In this passage, Abraham loses his wife Sarah in chapter 23, then sends his servant to find a wife for Isaac in chapter 24.
Sarah dies after the fulfillment of the promise of a son. Abraham wanted to give her a proper burial, but had no proper place in which to inter his wife. He sought some of the men in the area of Hebron among the sons of Heth. They wanted to just give him a piece of land, but Abraham insisted on buying the cave of Machpelah from Ephron. While on the surface it seemed that Abraham was just being a bit strong-willed, the truth is that Abraham purchased property that helped fulfill the prophetic words that God would give Abraham every place where his foot trod.
This chapter ends and the next begins as a transition in a lot of ways. Two different stories. Two different generations. Two different directions. Abraham moves from burying his wife to finding a wife for his son, his heir of promise, his miracle from God. He sends his servant back to his homeland to find a wife from among his kinsmen. He could not bring Isaac back there, but he wanted him to marry a wife from among his family. It is so important that we assist our children in finding a spouse from among people of like faith. That was the real need for Isaac’s wife, a woman who believed in the same God of Abraham.
Another interesting factor in this story is the fact that the servant sought God, and his choice of Rebekah was a direct result of the guidance of God Himself. When God’s will was fulfilled, Isaac fell in love with Rebekah and was comforted by her relationship and love. When God’s will is done, everyone can be full of joy!
Abraham finally got it! After all the promises and covenant activity of the past few years, Abraham has a son in his old age and seems to finally get it: God is trustworthy! God says to Abraham, after he had enjoyed having a son for several years and being several years older, that he should take Isaac to Mt. Moriah and sacrifice him to God. Abraham does not seem to have any hesitation, he just packs up his bags and takes off for the mountain.
After a little while, they see the mountain in the distance and Abraham leaves his servants behind, and goes on toward the assigned action. In the process, Isaac asks his father where the lamb for the sacrifice might be. Abraham makes a powerful statement of faith: “My son, God will provide for Himself the lamb for a burnt offering.” Abraham takes Isaac up to the place of sacrifice, built the altar, put the wood in place and took the knife to kill him. God stopped him and began to speak to him, confirming the fact that, “…I know that you fear God….”
God provided a ram for the sacrifice, and Abraham named the place Yahweh-Jireh, or Jehovah-Jireh, “The Lord Will Provide.” While this is truly a triumphant account of the miraculous provision of God, I think it is equally important to note that the provision, and the further strengthening of the covenant between Abraham and God would have not been realized if Abraham had not had faith. Miracles do not happen outside of the exercise of faith. Clark Pinnock wrote, “Atheism springs forth amidst inadequate depictions of God.” What this tells me is that Christians have a powerful role in society. When we exercise faith and live faith-filled and faithful lives, it speaks volumes to a world looking for salvation. However, when we live as if God is irrelevant and inadequate to meet our needs, then the world sees no need for such a Savior. Today, take a lesson from Abraham and trust God to provide a lamb. Oh, wait a minute, He already did…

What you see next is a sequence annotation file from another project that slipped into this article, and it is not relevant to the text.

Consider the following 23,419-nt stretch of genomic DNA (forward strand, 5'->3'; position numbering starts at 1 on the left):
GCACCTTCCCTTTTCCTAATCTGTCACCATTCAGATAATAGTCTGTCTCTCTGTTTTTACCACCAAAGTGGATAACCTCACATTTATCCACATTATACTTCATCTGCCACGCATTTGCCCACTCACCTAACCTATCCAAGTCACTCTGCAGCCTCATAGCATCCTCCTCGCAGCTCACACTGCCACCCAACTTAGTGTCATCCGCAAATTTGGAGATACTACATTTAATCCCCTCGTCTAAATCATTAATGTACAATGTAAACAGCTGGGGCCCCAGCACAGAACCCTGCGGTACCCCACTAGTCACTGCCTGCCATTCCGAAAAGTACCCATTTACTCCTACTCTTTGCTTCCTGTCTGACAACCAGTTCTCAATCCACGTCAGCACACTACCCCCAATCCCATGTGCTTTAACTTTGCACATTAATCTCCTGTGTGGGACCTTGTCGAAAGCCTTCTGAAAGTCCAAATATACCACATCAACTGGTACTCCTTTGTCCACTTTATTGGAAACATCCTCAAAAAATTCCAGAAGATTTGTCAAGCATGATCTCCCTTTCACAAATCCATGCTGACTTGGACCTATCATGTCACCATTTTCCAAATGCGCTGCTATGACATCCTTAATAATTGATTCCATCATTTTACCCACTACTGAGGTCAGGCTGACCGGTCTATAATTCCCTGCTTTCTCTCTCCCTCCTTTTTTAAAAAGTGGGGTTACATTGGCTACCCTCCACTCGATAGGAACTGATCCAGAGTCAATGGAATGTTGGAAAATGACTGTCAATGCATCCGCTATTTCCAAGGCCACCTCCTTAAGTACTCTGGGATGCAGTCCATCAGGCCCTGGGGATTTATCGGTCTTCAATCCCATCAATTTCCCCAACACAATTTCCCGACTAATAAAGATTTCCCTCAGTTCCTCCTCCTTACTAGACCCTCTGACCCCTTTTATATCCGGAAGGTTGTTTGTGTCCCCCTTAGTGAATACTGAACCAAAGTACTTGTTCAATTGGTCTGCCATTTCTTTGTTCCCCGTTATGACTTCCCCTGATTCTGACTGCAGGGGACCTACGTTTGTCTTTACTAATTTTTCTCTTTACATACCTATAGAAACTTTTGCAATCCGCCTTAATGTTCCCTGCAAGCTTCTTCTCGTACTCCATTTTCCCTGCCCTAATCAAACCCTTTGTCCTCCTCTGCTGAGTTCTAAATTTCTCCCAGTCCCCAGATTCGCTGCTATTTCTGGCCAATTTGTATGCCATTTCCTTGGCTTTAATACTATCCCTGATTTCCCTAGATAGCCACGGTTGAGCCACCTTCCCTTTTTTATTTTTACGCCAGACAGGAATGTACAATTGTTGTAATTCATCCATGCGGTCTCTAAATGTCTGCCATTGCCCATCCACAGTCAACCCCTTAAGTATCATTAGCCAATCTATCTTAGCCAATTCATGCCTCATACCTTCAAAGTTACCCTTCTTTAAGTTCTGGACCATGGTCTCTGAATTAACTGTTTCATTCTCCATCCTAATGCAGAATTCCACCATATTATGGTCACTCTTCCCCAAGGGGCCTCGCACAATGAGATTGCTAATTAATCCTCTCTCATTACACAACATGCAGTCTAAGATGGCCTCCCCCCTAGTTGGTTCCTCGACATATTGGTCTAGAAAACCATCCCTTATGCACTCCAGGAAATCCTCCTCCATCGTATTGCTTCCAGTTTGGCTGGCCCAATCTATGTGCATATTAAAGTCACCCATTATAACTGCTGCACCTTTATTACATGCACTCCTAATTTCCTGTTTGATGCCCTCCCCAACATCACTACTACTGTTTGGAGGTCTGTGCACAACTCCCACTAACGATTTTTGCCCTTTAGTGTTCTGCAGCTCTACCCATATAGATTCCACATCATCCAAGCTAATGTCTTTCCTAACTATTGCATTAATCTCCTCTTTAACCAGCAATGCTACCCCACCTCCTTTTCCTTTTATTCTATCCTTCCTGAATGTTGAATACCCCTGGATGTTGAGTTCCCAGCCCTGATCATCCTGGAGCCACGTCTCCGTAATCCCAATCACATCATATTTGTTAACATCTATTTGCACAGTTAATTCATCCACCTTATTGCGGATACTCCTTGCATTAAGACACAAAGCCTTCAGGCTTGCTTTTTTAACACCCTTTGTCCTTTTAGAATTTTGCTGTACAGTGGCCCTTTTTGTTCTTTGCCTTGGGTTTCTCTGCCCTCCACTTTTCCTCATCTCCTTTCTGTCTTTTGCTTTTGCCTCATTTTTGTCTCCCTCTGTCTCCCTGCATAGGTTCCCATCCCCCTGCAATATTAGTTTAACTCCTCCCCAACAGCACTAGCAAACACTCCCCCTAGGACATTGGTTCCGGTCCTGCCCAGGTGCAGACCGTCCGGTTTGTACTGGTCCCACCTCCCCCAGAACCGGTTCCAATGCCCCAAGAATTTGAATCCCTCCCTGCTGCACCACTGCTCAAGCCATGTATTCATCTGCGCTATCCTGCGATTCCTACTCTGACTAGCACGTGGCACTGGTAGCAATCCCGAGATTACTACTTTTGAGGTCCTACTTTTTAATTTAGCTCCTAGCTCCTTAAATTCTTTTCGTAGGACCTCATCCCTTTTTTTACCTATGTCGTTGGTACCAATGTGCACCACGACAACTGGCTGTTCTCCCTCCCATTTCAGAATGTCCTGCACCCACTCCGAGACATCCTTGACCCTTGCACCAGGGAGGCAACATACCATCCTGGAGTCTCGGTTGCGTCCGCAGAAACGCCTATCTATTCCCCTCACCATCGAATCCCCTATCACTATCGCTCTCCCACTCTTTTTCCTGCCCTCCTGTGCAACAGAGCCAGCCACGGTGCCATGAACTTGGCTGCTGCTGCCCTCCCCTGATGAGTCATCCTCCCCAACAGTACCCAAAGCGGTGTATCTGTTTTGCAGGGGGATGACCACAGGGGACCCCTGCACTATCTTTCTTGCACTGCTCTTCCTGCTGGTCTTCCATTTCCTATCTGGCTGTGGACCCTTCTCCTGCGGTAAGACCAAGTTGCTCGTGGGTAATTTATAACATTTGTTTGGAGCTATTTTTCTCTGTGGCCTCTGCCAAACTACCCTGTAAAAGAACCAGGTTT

Hagar was the surrogate for Sarah. She had Ishmael, which was not the covenant design. Sarah eventually had the son of promise, Isaac, but she felt that Ishmael mocked him. She demanded that Abraham send her away. In this situation, Abraham was conflicted. He had two sons, but only one of them was the true heir, the true son of promise. God instructed Abraham to do as his wife told him, for the covenant of blessing and promise would be fulfilled through her seed.
Once again, trouble arose from the previous attempts to “help God.” We have discussed the whole Ishmael/Islam issue already. However, another issue comes to mind here. Abraham had a choice to favor his wife or to favor his wife’s maid. When you make a pledge to a wife, God will always expect you to put her above every other woman, no matter the circumstance, Even though Sarah had muddied the waters of future dealings between nations, God landed on the side of marriage and of covenant.
Another thing to address is this: Although Ishmael was conceived and born under the wrong set of circumstances, God still promised to bless him. When couples have children out of wedlock, or through and affair, it is tough on that child, as it was for Ishmael. However, that does not mean that God hated Ishmael. In the same way, God will redeem even that which is conceived in sin. We just need to give it to God fully, and He will heal.
The latter part of this passage points to Abraham’s gaining favor with men. He covenanted with Abimelech regarding a well, and was favored in Abimelech’s eyes. We will find favor with men as we obey God and follow His guidance.